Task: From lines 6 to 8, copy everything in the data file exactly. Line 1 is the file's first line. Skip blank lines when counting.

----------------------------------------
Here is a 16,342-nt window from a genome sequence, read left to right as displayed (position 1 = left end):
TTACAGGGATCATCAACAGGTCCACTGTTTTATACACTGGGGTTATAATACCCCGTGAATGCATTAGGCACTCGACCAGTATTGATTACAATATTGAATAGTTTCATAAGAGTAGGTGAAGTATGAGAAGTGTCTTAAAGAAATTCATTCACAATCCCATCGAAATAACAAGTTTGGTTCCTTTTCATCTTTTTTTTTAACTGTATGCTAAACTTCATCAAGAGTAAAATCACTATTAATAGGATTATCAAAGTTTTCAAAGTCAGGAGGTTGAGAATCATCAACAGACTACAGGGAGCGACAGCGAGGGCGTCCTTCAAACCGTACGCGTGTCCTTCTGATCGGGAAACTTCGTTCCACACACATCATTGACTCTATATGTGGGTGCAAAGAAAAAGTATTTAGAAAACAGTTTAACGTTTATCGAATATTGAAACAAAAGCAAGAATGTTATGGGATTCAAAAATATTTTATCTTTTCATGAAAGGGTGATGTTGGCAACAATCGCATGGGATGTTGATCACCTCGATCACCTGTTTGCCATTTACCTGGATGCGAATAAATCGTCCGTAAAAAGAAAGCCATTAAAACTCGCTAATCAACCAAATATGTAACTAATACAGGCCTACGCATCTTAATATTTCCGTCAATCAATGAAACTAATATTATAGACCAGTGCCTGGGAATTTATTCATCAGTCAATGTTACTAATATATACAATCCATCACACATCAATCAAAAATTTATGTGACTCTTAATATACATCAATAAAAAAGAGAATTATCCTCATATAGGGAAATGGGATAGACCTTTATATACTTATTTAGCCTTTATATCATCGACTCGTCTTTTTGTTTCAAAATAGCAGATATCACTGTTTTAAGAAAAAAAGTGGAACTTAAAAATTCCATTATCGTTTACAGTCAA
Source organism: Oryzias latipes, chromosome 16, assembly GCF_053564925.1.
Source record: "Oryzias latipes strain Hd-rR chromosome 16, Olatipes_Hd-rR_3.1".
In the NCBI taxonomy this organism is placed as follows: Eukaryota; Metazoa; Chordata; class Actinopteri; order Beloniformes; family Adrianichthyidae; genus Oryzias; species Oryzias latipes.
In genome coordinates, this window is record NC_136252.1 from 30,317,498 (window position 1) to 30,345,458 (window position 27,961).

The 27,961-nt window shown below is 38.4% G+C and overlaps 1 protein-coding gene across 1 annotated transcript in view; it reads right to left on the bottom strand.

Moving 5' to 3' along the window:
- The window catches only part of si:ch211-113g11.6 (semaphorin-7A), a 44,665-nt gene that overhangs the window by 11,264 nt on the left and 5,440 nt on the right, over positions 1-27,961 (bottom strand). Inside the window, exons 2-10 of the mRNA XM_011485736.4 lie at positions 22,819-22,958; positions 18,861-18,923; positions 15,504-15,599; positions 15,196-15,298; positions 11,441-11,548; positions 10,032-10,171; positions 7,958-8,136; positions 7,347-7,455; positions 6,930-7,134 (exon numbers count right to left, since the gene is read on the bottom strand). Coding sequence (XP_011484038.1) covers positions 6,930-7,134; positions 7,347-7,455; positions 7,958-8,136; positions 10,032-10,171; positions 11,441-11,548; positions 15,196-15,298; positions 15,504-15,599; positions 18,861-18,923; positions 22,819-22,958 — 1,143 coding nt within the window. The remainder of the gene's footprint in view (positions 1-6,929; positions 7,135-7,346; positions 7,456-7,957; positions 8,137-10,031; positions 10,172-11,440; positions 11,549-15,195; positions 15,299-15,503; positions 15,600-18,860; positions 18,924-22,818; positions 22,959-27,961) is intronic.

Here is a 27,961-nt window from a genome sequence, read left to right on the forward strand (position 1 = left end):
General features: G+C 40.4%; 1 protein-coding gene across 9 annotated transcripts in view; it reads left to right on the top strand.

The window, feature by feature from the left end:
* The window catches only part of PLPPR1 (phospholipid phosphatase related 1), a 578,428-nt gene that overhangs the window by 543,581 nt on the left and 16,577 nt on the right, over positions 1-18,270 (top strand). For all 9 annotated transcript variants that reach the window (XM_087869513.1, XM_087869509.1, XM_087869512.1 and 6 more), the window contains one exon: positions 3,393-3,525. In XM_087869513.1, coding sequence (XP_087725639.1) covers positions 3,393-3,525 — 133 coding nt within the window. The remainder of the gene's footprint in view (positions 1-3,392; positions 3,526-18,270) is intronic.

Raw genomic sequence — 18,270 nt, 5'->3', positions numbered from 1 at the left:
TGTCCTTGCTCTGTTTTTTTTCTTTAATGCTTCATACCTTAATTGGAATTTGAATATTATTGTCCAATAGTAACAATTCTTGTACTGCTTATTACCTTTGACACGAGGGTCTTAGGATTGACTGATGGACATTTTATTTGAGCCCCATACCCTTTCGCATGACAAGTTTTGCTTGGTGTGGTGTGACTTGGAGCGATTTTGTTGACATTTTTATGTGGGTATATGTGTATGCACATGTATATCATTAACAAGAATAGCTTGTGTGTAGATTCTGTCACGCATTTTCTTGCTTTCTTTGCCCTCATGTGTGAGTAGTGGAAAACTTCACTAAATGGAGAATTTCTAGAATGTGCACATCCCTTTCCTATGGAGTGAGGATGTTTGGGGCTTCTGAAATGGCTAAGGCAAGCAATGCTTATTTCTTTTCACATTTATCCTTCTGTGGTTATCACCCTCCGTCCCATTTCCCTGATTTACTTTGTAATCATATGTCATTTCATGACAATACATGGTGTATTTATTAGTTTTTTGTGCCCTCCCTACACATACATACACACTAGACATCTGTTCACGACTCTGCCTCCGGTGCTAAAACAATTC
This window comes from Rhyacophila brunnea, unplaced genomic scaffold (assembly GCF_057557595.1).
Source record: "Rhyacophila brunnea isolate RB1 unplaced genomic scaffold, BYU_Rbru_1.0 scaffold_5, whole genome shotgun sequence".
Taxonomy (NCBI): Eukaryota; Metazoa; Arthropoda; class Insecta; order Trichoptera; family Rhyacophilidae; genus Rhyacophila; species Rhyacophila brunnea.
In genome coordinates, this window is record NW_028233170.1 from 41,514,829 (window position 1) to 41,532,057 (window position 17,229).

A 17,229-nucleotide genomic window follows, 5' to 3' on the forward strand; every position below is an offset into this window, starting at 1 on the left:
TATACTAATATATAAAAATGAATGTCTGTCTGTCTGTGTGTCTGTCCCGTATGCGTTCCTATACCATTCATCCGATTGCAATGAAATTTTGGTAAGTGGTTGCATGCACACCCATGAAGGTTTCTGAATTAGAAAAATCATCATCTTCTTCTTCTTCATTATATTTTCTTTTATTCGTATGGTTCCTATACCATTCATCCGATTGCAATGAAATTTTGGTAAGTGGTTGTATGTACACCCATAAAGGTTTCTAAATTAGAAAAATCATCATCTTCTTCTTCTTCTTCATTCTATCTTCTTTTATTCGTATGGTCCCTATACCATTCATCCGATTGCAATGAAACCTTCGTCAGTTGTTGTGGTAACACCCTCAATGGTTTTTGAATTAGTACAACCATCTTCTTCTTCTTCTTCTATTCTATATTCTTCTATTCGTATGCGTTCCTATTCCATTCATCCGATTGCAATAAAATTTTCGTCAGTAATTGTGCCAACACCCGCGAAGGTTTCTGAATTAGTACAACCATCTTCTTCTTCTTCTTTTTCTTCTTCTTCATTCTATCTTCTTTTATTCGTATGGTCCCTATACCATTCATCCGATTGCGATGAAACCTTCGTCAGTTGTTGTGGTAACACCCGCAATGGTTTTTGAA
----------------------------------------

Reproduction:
In genome coordinates, this window is record NC_136252.1 from 30,317,498 (window position 1) to 30,345,458 (window position 27,961).

The 27,961-nt window shown below is 38.4% G+C and overlaps 1 protein-coding gene across 1 annotated transcript in view; it reads right to left on the bottom strand.

Moving 5' to 3' along the window: